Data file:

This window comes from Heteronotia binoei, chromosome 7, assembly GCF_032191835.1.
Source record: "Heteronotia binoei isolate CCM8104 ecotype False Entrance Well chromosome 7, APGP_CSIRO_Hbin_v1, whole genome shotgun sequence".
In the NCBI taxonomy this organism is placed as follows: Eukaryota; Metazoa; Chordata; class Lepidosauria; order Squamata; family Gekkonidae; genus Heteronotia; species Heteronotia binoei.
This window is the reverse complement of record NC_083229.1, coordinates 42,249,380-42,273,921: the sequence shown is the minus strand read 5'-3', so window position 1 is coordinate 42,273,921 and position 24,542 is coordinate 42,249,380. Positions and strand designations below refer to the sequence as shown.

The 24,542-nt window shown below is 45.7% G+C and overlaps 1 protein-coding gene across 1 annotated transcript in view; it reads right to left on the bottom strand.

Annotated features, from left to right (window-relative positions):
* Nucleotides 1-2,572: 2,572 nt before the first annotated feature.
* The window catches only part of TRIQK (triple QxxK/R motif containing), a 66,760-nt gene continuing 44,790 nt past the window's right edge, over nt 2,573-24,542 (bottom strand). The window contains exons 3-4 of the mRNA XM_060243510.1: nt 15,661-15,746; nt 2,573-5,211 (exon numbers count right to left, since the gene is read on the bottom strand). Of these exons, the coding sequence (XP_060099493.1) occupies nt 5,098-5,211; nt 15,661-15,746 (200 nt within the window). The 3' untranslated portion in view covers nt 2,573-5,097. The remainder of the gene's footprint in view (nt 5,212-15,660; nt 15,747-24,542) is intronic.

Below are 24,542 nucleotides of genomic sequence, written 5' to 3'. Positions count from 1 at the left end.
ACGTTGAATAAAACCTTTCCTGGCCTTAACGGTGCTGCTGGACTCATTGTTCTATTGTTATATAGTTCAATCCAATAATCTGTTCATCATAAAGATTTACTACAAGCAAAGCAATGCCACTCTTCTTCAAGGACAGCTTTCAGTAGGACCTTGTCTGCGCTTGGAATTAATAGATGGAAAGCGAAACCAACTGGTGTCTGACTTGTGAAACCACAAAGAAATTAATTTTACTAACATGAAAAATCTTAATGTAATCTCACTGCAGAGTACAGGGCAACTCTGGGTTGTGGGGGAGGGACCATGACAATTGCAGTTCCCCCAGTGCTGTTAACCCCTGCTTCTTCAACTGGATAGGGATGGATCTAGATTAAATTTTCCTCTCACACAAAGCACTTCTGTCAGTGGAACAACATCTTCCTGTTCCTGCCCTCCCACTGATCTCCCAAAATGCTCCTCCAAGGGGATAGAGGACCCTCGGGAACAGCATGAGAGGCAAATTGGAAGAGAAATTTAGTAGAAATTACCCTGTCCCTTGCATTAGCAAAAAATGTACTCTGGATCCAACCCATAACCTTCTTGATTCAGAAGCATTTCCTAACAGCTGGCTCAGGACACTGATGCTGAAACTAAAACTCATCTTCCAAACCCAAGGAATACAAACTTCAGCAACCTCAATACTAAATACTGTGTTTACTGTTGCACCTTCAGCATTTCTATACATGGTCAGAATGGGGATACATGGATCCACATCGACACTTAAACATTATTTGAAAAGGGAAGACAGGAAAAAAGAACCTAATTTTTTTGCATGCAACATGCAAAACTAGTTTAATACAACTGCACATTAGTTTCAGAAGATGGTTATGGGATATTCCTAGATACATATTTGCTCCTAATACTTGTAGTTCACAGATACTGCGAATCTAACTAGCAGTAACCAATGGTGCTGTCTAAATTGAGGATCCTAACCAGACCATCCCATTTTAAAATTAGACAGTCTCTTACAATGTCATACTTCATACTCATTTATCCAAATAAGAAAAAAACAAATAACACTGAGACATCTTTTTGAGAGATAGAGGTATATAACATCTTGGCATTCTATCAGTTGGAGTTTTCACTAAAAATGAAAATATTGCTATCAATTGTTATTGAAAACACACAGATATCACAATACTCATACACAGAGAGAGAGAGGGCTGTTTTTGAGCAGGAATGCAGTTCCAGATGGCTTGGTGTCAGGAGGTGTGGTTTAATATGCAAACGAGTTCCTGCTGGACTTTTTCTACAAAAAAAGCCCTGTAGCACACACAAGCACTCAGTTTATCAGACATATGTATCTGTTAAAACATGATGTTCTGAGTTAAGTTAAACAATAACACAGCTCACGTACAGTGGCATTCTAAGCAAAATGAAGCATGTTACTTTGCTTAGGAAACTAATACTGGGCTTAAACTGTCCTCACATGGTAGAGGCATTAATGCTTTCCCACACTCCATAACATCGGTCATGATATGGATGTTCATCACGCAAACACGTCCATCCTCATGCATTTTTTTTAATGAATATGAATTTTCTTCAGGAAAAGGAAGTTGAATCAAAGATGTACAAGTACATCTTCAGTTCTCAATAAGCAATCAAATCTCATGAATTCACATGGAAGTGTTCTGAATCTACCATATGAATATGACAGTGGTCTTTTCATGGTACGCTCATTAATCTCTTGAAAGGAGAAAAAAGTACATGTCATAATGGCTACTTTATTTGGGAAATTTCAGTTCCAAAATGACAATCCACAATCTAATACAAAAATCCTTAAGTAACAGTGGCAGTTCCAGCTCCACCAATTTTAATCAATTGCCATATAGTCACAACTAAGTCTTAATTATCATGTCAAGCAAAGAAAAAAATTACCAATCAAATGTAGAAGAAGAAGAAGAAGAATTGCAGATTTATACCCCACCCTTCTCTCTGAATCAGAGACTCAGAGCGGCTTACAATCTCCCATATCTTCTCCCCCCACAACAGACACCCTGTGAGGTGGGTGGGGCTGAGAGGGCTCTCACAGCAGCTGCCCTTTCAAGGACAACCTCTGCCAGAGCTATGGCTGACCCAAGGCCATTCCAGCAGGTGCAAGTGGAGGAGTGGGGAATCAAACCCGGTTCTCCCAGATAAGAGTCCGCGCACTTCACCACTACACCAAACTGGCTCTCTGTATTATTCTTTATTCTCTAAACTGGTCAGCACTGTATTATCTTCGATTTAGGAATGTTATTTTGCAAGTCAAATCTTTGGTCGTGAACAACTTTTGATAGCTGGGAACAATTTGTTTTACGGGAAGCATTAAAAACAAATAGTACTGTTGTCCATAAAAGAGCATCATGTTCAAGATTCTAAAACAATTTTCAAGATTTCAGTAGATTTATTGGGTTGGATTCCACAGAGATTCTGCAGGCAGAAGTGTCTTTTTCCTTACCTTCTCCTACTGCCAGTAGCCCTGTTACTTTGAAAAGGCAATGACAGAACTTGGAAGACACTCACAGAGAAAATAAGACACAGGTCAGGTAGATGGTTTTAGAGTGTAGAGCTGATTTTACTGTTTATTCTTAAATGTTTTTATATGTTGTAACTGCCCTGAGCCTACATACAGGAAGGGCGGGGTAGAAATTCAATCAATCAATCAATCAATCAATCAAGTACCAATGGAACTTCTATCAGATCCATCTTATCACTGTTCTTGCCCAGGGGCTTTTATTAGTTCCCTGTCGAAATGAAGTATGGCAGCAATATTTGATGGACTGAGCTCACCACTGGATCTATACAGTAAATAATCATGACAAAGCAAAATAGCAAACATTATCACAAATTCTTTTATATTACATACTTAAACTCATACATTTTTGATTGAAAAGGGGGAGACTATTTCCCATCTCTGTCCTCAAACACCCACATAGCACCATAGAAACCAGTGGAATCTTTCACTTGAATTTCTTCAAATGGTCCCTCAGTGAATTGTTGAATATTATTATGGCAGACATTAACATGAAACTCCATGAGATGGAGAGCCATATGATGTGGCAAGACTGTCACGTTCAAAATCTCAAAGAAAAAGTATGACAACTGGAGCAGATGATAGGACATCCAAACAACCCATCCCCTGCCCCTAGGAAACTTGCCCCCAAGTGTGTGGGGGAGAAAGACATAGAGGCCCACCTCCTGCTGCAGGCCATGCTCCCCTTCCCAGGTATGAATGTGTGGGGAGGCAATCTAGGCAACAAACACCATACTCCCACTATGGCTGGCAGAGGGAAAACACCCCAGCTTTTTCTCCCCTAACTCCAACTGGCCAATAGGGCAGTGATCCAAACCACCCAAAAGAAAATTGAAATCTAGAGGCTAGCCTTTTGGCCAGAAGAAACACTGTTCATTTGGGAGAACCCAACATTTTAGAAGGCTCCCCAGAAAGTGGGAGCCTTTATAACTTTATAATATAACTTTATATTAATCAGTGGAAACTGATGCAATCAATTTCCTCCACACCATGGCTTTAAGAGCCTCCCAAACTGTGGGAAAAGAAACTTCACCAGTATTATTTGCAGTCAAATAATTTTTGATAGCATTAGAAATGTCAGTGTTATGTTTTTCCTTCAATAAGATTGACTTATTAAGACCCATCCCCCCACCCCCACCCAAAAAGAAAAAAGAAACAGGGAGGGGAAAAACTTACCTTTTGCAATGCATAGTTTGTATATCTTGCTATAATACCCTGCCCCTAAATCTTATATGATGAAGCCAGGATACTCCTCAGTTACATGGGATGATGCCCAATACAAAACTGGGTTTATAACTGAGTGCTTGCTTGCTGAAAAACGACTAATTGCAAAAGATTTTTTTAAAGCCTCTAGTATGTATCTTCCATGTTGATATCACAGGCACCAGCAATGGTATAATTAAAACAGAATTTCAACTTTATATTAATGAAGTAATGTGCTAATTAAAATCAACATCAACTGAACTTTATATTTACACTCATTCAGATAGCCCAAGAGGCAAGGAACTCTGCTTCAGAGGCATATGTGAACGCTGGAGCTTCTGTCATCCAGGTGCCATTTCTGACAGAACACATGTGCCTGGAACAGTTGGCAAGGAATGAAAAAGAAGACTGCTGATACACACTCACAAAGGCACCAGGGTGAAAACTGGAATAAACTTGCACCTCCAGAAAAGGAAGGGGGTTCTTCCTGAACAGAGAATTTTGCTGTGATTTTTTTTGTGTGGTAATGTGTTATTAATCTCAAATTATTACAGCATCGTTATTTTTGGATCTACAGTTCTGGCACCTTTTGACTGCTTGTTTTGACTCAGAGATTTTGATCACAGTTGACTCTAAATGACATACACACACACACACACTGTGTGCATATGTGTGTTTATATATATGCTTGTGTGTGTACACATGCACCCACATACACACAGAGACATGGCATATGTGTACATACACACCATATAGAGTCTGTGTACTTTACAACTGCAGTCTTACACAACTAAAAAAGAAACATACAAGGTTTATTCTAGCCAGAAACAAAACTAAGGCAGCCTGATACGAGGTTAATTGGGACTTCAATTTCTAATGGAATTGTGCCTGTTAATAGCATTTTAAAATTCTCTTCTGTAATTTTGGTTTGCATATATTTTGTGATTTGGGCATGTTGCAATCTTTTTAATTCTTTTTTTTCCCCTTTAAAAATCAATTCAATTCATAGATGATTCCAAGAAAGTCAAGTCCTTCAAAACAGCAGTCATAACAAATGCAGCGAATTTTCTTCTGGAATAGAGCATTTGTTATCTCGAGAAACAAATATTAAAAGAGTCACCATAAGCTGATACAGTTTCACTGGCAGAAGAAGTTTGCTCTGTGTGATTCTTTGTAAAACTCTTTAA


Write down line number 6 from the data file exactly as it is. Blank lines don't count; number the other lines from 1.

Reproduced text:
Annotated features, from left to right (window-relative positions):